Lesbians loving DIY isn’t just a stereotype. Not only do some lesbians still escape heteropatriarchy by living in self-sufficient communes all over the world — the migration made popular among 1960s-70s second-wavers — but the statistics show we are more capable of building and fixing stuff than other sexual orientations! Whether we live in a city apartment or a ranch in the country, lesbians are doing it themselves.
Lesbians are doing it for themselves
Straight men aren’t the boss of building. Lesbians are. A YouGov study found that lesbians are way more confident with an IKEA flatpack than straight men and women. In fact, gay men weren’t that far behind us in their IKEA capabilities.
When lesbians want to live alone — with or without a partner — a very backwards argument is the old “who’s going to fix stuff? Who’s going to do the ‘men’s jobs’?” Well fixing things isn’t a ‘man’s job’ and never was. According to the study, lesbians are more confident with unblocking drains, changing a lightbulb and putting up shelves than our straight counterparts. Gay men rivalled us for top position in most examples. Gay men are better at ‘men’s jobs’ than straight men!
I’m going to put my hand up and say that I’m one of those lesbians who are not good at fixing stuff. Changing a tire has been the theme of many terrifying nightmares. I can change a lightbulb but always buy the wrong bulb because I get overwhelmed with all of the choices. Sometimes I accidentally leave the light switch on while I do it. I would be the last person you’d ask to put up a shelf because I don’t care if things are straight (ha!). IKEA? Don’t even know her.
Without getting too deep about it — I can get deep enough in just about anything, other than a drain — I subconsciously ask other people, who often happen to be men, to do the DIY stuff I could probably learn to do myself. I’m not alone. Arwa Mahdawi writes for the Guardian, “My lack of DIY skills is an embarrassment to lesbians everywhere…Whenever I have to do anything more challenging than changing a light bulb, I call my friend Dan, a man. Or I hire a handyman; it’s often difficult to find a handywoman, although I do try…having to rely on a guy for manual work is not great for my sapphic street cred.”
Smack my wrist, I’m a bad lesbian feminist. However, the moment a man says I can’t do something, I’m prepared to die by electrocution to prove I can. Just like when childhood teachers would call out to the class, “I need a strong boy to come and help carry these chairs.” I’d be off the floor before the boys were. I’d be carrying ten chairs at once. I’d be death-staring the teacher who suggested girls are weak.
Lesbians like Mahdawi and myself still subconsciously source help for “easy” DIY fixes instead of learning to become more self-reliant, which is an option for most lesbians, so when and why did DIY become such a common lesbian interest and skill?
Living off the land
Lesbians have a history of self-sufficiency. Womyn’s land — communal living among women — became an established practice and movement among lesbians in the 1960s, coinciding with second wave feminism. Communal living among lesbians, separating ourselves from the mainstream heteropatriarchal way of life, requires learning how to build and fix things ourselves, instead of relying on the society we resist. Lesbians are the queens of ‘slow living’: we have been changing our own tires, creating our own veggie patches, making our own art, and living our lives in ways that resist fast consumerism long before it was cool.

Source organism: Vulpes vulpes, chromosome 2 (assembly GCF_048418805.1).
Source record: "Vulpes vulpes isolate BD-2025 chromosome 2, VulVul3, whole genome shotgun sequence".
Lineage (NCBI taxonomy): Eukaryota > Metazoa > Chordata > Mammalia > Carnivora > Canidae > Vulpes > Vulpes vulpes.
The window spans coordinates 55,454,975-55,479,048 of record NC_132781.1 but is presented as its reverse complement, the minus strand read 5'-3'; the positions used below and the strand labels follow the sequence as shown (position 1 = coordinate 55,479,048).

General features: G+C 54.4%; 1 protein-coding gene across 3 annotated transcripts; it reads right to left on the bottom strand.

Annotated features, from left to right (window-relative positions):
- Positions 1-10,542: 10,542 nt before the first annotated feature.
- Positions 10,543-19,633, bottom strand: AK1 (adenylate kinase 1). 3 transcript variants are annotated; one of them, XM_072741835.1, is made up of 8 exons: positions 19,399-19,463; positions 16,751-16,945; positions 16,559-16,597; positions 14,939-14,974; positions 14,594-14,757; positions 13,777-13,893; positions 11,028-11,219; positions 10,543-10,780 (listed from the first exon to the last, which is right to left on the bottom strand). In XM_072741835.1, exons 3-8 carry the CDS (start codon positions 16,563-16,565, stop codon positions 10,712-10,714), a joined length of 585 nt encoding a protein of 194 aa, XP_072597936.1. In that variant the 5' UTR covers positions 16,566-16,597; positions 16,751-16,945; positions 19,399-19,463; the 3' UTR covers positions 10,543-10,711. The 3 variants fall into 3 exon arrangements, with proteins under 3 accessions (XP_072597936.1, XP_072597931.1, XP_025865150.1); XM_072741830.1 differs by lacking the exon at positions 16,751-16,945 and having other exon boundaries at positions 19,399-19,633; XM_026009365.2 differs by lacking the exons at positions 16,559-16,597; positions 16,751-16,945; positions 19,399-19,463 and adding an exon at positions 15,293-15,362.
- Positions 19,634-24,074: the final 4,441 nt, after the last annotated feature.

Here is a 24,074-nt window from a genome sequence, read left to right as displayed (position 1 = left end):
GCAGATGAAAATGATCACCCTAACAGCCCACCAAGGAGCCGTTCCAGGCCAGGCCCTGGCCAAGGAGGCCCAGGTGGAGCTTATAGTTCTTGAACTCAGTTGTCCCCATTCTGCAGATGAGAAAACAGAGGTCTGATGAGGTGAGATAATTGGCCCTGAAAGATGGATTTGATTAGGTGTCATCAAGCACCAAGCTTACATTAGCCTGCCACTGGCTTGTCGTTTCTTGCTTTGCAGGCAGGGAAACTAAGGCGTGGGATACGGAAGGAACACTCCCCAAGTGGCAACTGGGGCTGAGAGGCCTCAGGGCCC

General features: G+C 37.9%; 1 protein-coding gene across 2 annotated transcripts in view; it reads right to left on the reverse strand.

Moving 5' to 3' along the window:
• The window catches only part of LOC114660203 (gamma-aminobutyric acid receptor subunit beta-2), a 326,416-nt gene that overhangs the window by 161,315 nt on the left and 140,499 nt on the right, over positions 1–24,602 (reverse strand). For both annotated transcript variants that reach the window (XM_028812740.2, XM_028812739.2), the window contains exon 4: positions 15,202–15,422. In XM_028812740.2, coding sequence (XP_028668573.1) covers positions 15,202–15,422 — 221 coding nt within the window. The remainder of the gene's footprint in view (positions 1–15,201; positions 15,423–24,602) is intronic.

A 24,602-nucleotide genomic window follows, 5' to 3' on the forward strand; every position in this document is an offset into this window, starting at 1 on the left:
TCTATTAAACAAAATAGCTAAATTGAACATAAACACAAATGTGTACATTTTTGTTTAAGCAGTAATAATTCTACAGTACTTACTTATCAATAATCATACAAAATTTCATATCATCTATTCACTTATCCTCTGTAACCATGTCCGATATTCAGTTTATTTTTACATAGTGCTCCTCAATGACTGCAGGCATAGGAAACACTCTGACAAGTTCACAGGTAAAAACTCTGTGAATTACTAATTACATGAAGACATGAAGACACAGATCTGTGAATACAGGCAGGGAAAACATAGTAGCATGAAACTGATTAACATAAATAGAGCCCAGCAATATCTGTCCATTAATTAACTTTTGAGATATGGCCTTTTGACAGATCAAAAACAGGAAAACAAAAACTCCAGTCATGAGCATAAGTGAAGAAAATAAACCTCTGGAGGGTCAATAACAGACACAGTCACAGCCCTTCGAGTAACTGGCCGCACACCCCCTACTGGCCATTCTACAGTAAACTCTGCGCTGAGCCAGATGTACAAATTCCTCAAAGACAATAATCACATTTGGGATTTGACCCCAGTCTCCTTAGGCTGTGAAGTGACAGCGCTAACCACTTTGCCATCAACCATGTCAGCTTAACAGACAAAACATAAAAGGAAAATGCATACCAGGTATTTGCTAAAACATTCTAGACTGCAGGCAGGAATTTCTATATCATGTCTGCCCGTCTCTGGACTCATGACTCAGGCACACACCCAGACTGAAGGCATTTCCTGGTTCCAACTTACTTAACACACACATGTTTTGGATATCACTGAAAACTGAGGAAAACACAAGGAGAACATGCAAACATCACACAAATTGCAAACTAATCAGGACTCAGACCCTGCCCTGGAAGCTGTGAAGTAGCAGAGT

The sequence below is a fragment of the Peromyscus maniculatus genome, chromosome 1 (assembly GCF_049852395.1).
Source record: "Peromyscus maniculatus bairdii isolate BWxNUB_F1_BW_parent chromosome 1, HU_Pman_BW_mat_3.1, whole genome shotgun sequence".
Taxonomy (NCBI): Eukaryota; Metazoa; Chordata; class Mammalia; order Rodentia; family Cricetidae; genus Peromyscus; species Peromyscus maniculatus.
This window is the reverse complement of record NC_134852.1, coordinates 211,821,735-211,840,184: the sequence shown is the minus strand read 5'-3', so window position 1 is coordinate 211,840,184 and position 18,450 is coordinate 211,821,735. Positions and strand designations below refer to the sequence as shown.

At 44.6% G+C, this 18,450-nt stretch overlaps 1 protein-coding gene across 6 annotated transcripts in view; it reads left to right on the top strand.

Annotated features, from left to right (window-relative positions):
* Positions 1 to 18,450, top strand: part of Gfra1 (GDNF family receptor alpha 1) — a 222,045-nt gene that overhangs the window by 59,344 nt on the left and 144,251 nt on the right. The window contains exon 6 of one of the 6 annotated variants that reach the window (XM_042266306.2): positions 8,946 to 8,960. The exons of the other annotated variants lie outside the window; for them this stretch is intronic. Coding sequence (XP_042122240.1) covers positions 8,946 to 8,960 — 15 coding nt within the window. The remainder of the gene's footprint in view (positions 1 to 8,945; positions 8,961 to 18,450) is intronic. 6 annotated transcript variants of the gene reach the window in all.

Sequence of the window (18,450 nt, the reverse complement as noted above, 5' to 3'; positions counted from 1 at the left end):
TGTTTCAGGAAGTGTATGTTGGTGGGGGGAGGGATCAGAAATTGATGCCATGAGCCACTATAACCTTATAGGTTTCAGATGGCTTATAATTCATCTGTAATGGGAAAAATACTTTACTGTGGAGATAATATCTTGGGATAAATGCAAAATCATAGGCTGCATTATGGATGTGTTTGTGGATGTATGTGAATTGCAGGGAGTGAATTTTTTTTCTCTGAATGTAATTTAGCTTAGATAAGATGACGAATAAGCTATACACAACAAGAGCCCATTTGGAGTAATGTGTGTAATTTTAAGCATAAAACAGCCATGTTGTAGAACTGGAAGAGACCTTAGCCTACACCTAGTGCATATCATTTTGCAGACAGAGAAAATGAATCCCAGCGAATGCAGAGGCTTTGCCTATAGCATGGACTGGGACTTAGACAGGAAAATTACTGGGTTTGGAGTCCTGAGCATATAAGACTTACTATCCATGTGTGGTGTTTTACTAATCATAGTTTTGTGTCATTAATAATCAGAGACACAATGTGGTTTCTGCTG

Rina Raphael, writing for The New York Times, points out that, while womyn’s land still exists, they’ve “failed to attract a new generation of members.” These lands were “collectively purchased…[they built] communities from scratch…they erected outhouses, laid pipelines and set up chicken coups. In the process, many found romance. Membership grew by word of mouth, and eventually a directory of womyn’s lands was compiled.”
Despite the amount of lesbians who could use their DIY skills for such lands in 2021, including “tending to the farm, repairing buildings, [and] overseeing finances,” lesbians just aren’t as keen. Or are we? Cottagecore becoming a growing part of lesbian culture indicates we aren’t opposed to the idea.
Landykes of the South writer, Rose Norman, says that “It can’t be overstated how hard it was for lesbians to find each other before the networking and consciousness raising that came with the women’s movement.” I would argue that it’s still hard for lesbians to find each other. We just have new battles. Lesbianism is conveniently erased. It’s expected we drop the word ‘lesbian’ for ‘qu**r’, to cater to everybody.
How can we find each other when the word ‘lesbian’ is now viewed as regressive, and lesbians of all ages are convinced not to use it? Feminism has changed, too. Instead of living a self-sufficient life that resists patriarchy, like living on womyn’s lands, we’re taught that consuming and ‘leaning in’ to corporate jobs are ‘empowering’ acts. #girlboss!
While we buy mugs that say ‘male tears’ and find the next rainbow-colored clothing or accessory item from whichever major brand pretends to give a crap about gay people at the moment, elderly lesbians who have lived in separatist communes for forty years are being forced back into towns because younger lesbians aren’t taking the helm. Perhaps it’s time lesbians use our DIY skills to get out and help our local womyn’s land.